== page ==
|Title||How to manipulate the microbiota : Fecal microbiota transplantation|
|Author(s)||Fuentes Enriquez de Salamanca, Susana; Vos, Willem M. de|
|Source||In: Microbiota of the Human Body / Schwiertz, Andreas, Springer (Advances in Experimental Medicine and Biology ) - ISBN 9783319312460 - p. 143 - 153.|
|Publication type||Peer reviewed book chapter|
|Keyword(s)||Clostridium difficile - Donor - Gastrointestinal microbiota - IBD - Microbial ecology - Regulation - Safety|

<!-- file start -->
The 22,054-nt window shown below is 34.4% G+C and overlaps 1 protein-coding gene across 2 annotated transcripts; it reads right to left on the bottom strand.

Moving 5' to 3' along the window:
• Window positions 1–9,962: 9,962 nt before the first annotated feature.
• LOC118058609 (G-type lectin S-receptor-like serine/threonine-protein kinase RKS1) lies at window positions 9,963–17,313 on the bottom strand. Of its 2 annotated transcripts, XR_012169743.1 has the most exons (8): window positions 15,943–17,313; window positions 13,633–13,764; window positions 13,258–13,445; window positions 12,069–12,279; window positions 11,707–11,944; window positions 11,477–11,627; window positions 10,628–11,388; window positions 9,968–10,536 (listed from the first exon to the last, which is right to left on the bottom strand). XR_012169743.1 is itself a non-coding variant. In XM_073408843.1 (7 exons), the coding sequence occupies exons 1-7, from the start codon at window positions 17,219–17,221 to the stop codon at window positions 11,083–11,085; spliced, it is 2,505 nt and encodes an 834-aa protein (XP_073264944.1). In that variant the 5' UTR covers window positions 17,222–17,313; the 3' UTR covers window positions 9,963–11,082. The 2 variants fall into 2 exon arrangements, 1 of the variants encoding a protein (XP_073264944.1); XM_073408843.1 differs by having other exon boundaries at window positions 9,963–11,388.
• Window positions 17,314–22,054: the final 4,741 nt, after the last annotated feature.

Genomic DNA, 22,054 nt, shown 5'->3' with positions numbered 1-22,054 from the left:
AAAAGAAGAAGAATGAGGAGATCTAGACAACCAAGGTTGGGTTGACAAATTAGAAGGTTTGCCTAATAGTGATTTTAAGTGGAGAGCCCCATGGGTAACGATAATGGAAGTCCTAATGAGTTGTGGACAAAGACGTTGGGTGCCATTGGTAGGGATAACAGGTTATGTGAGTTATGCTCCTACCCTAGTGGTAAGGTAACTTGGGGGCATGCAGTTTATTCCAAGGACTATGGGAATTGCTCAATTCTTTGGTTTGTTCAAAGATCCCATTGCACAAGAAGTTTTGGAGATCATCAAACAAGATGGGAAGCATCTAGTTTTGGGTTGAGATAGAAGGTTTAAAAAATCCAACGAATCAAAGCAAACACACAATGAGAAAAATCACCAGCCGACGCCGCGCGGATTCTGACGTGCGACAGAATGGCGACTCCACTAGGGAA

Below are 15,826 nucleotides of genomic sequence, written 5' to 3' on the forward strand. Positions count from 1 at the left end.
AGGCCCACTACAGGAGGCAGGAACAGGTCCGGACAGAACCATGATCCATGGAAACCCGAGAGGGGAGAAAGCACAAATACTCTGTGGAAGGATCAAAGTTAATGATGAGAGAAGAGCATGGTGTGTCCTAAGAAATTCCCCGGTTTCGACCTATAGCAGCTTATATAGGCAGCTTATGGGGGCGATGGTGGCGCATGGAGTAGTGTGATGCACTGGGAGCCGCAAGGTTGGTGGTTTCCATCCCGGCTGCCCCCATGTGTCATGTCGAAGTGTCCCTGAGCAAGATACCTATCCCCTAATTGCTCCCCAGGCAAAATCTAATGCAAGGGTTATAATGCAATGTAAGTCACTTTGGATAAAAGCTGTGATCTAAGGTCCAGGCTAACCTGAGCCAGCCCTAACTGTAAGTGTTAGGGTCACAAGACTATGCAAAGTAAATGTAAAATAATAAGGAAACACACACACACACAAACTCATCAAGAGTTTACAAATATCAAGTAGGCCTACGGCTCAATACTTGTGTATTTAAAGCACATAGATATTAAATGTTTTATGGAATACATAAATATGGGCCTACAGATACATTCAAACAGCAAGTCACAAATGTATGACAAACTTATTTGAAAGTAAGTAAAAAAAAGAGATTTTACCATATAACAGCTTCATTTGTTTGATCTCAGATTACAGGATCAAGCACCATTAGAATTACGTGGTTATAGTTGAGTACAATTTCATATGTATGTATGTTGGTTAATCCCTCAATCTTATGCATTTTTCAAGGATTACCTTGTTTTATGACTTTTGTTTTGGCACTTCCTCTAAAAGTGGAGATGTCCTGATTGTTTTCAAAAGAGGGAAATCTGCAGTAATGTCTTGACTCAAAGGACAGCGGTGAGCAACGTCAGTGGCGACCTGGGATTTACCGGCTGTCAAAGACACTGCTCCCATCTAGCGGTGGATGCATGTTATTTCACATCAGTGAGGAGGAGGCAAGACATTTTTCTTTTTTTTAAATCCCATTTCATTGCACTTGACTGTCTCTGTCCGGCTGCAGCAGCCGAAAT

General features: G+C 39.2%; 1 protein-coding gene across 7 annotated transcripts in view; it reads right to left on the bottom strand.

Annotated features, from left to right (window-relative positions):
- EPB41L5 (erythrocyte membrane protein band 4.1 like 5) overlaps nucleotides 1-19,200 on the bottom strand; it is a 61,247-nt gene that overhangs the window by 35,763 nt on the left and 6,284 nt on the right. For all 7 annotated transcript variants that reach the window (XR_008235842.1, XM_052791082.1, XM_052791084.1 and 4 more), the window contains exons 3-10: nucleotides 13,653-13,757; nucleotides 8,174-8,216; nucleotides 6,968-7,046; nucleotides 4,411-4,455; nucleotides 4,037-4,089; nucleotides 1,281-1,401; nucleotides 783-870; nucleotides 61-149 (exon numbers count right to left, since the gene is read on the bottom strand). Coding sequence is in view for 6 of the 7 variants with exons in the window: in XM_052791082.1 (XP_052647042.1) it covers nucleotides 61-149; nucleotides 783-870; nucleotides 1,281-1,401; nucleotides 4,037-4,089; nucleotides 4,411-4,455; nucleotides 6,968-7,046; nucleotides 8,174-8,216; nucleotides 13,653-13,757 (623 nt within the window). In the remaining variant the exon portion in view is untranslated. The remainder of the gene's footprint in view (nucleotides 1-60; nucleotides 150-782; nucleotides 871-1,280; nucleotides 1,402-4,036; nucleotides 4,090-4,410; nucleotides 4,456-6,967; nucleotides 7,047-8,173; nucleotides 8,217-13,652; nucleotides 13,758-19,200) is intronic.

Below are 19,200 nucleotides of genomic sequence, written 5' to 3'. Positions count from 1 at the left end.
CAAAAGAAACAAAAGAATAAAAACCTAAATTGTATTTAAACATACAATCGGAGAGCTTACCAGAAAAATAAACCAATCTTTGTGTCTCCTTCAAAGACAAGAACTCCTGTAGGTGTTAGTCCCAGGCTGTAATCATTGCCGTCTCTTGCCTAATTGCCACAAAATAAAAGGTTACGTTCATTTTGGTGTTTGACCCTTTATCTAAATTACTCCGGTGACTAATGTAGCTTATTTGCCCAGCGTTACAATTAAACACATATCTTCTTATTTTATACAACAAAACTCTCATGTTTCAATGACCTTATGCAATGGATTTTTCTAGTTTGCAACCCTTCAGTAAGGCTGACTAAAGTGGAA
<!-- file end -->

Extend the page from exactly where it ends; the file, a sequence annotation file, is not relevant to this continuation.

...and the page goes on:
Fecal microbiota transplantation (FMT) is a rather straightforward therapy that manipulates the human gastrointestinal (GI) microbiota, by which a healthy donor microbiota is transferred into an existing but disturbed microbial ecosystem. This is a natural process that occurs already at birth; infants are rapidly colonized by a specific microbial community, the composition of which strongly depends on the mode of delivery and which therefore most likely originates from the mother (Palmer et al. 2007; Tannock et al. 1990). Since this early life microbial community already contains most, if not all, of the predominantly anaerobic microbes that are only found in the GI tract, it is reasonable to assume that early life colonization is the ultimate natural fecal transplantation.